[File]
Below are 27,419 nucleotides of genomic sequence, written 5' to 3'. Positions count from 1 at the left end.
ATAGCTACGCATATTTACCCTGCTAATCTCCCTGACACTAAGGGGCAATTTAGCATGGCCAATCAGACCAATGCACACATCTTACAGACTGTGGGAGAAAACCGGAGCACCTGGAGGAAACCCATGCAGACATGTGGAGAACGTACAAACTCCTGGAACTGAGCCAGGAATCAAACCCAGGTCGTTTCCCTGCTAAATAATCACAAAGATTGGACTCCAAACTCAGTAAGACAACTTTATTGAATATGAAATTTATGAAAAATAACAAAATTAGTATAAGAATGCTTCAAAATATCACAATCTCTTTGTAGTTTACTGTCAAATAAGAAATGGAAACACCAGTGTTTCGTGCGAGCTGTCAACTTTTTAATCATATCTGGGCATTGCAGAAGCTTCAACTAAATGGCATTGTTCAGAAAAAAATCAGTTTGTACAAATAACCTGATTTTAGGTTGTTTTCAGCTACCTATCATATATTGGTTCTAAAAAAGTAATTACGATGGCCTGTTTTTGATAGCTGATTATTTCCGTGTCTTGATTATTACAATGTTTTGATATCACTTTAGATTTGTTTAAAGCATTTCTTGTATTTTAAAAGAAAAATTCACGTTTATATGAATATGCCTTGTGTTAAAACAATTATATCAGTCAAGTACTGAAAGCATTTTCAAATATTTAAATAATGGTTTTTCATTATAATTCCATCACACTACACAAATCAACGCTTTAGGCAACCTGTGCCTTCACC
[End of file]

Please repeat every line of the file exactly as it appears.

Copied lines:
Below are 27,419 nucleotides of genomic sequence, written 5' to 3'. Positions count from 1 at the left end.
ATAGCTACGCATATTTACCCTGCTAATCTCCCTGACACTAAGGGGCAATTTAGCATGGCCAATCAGACCAATGCACACATCTTACAGACTGTGGGAGAAAACCGGAGCACCTGGAGGAAACCCATGCAGACATGTGGAGAACGTACAAACTCCTGGAACTGAGCCAGGAATCAAACCCAGGTCGTTTCCCTGCTAAATAATCACAAAGATTGGACTCCAAACTCAGTAAGACAACTTTATTGAATATGAAATTTATGAAAAATAACAAAATTAGTATAAGAATGCTTCAAAATATCACAATCTCTTTGTAGTTTACTGTCAAATAAGAAATGGAAACACCAGTGTTTCGTGCGAGCTGTCAACTTTTTAATCATATCTGGGCATTGCAGAAGCTTCAACTAAATGGCATTGTTCAGAAAAAAATCAGTTTGTACAAATAACCTGATTTTAGGTTGTTTTCAGCTACCTATCATATATTGGTTCTAAAAAAGTAATTACGATGGCCTGTTTTTGATAGCTGATTATTTCCGTGTCTTGATTATTACAATGTTTTGATATCACTTTAGATTTGTTTAAAGCATTTCTTGTATTTTAAAAGAAAAATTCACGTTTATATGAATATGCCTTGTGTTAAAACAATTATATCAGTCAAGTACTGAAAGCATTTTCAAATATTTAAATAATGGTTTTTCATTATAATTCCATCACACTACACAAATCAACGCTTTAGGCAACCTGTGCCTTCACC